Unsurprisingly, (and this is more the fault of the scientific and political community than the BBC), 10 of the 30 networks to buy the show have opted for the censored version. There is no prize for guessing the US is among those markets where TV execs have decided they do not like scientific reality to impinge upon their inspiring nature footage.
Censorship? Censorship? Really? I bought a Sunday paper this weekend, but decided to leave the supplements at the newsagents, as I wasn’t interested in them, and I had a fairly long walk up a hill home. Was I censored? I freely made a decision not to take the parts of the paper I didn’t want with me. The shopkeeper agreed to keep them, and dispose of them himself. In much the same way, the BBC, as seems to be normal practice, offers its series in parts, to broadcasters, so that they can freely chose to screen what they wish.
Where is the censorship?
‘Censorship’, in its day-to-day usage, means an official intervention, to prevent the broadcast of material. But we see now that, in the strange moral universe created by environmentalists, ‘censorship’ has been somewhat transformed. Censorship is now the failure to broadcast the official account of something. That is to say that if you don’t broadcast something which environmentalists tell you that you should broadcast, you are censoring. In other words, environmentalists have precisely inverted the meaning of ‘censorship’. This is amazing, not least because ‘censorship’ is something we typically equate to the ‘Orwellian’ use of language, and now we see the word ‘censorship’ itself being subject to revision along the lines of ‘newspeak’. But perhaps this dystopia is a better account of what environmentalists have in mind…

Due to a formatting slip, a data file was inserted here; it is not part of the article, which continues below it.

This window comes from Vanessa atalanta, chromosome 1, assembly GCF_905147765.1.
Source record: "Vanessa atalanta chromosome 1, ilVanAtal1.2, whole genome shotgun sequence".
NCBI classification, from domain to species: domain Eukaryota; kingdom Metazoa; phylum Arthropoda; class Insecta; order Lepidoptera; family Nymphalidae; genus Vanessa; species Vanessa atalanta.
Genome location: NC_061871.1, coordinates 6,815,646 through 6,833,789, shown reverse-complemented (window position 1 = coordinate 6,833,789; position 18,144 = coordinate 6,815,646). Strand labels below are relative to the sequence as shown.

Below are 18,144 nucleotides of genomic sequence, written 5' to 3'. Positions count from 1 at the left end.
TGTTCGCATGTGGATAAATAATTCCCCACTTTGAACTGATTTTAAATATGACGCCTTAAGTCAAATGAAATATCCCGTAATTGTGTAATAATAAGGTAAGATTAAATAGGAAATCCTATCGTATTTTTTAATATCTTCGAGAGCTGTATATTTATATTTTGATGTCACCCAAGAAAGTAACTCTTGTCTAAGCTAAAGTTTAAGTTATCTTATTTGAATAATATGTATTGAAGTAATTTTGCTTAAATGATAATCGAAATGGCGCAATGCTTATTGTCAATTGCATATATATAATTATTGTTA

Perhaps this is a bit of an over-reaction. Nobody is forcing our eyes open, and holding our head to the screen. Yet. But the point remains, environmentalists seem to believe that exposure to their narrative, over images of change will provoke a change in the audience’s moral conscience. Moreover, we shouldn’t be allowed to enjoy the stunning photography, or images of the cryosphere in general,
without being told the story of climate change.
Natural history, then, becomes a morality tale. Or perhaps worse, a secular creation myth. Rather than ‘censorship’, the word James Murray and Harry Huyton were searching for was ‘blasphemy’. To show images of the Arctic without the sermon would be to puritans what the godless celebration of Christmas and Easter is, without the story of Christ: mere hedonism.
To the main point: what’s wrong with enjoying the BBC’s epic photography, for it’s own sake, eschewing the moral message? It would be hard to deny that the BBC’s natural History unit has a unique sense of spectacle, and some extremely talented staff. There is nothing wrong with it, of course, except for the fact that enjoying such images, divorced from the environmentalists’ narrative is ultimately to enjoy distance from nature. What you see, when you watch these programmes is not intrinsic beauty, but the culmination of thousands of man-hours, and £ millions of technical processes: skilled camera operators and production crews, and expensive and time consuming post-production, recolouring, re-timing, and editing the footage.
If you were actually sat at the Arctic, you would, after some moments of awe, likely become quite bored quite quickly, and yearn for home, even if it is, like mine, a flat in a fairly brutal 1970s block of cubic modernity. You would also get quite cold. And hungry. ‘Beauty’ — aesthetics in general — would become less and less of concern, and thoughts about what you’d prefer to eat would give way to actual hunger, which would force you to eat regardless of taste. You would be less concerned with the ‘fragility’ of nature than with your own imminent demise.
It’s only with such distance that natural history as a morality tale makes any sense. It’s only when were not subject of nature’s whims that nature seems to be ‘fragile’. It’s only when we’re warm and snug that we can be forced to consider what life would be like without warmth and snugness. And that’s why various greens have got their knickers in such a twist about the BBC not forcing overseas broadcasters to buy its miserable, moralising follow-up.